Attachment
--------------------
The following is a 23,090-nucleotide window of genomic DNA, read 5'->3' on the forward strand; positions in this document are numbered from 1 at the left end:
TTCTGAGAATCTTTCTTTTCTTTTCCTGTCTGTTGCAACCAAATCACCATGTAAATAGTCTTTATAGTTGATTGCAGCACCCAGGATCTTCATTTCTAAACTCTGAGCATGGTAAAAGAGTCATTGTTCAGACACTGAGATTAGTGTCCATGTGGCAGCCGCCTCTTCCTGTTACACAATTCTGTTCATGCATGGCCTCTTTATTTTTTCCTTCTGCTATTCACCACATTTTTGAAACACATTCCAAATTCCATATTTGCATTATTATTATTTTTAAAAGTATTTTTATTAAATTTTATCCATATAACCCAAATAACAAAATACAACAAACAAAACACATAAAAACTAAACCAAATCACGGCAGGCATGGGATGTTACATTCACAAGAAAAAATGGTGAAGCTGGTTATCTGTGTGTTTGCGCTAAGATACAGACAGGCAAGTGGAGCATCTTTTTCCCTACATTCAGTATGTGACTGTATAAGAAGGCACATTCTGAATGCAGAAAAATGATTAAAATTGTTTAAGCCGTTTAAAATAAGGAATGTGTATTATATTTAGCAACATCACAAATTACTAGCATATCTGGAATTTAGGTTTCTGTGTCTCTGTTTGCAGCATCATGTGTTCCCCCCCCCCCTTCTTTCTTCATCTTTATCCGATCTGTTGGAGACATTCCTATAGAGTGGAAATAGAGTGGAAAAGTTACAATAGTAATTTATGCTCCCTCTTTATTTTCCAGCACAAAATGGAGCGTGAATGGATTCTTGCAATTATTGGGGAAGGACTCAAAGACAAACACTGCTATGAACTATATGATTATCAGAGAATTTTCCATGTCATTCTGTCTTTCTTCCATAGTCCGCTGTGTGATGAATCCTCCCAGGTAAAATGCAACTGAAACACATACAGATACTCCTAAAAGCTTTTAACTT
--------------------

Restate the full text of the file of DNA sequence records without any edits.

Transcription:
The following is a 23,090-nucleotide window of genomic DNA, read 5'->3' on the forward strand; positions in this document are numbered from 1 at the left end:
TTCTGAGAATCTTTCTTTTCTTTTCCTGTCTGTTGCAACCAAATCACCATGTAAATAGTCTTTATAGTTGATTGCAGCACCCAGGATCTTCATTTCTAAACTCTGAGCATGGTAAAAGAGTCATTGTTCAGACACTGAGATTAGTGTCCATGTGGCAGCCGCCTCTTCCTGTTACACAATTCTGTTCATGCATGGCCTCTTTATTTTTTCCTTCTGCTATTCACCACATTTTTGAAACACATTCCAAATTCCATATTTGCATTATTATTATTTTTAAAAGTATTTTTATTAAATTTTATCCATATAACCCAAATAACAAAATACAACAAACAAAACACATAAAAACTAAACCAAATCACGGCAGGCATGGGATGTTACATTCACAAGAAAAAATGGTGAAGCTGGTTATCTGTGTGTTTGCGCTAAGATACAGACAGGCAAGTGGAGCATCTTTTTCCCTACATTCAGTATGTGACTGTATAAGAAGGCACATTCTGAATGCAGAAAAATGATTAAAATTGTTTAAGCCGTTTAAAATAAGGAATGTGTATTATATTTAGCAACATCACAAATTACTAGCATATCTGGAATTTAGGTTTCTGTGTCTCTGTTTGCAGCATCATGTGTTCCCCCCCCCCCTTCTTTCTTCATCTTTATCCGATCTGTTGGAGACATTCCTATAGAGTGGAAATAGAGTGGAAAAGTTACAATAGTAATTTATGCTCCCTCTTTATTTTCCAGCACAAAATGGAGCGTGAATGGATTCTTGCAATTATTGGGGAAGGACTCAAAGACAAACACTGCTATGAACTATATGATTATCAGAGAATTTTCCATGTCATTCTGTCTTTCTTCCATAGTCCGCTGTGTGATGAATCCTCCCAGGTAAAATGCAACTGAAACACATACAGATACTCCTAAAAGCTTTTAACTT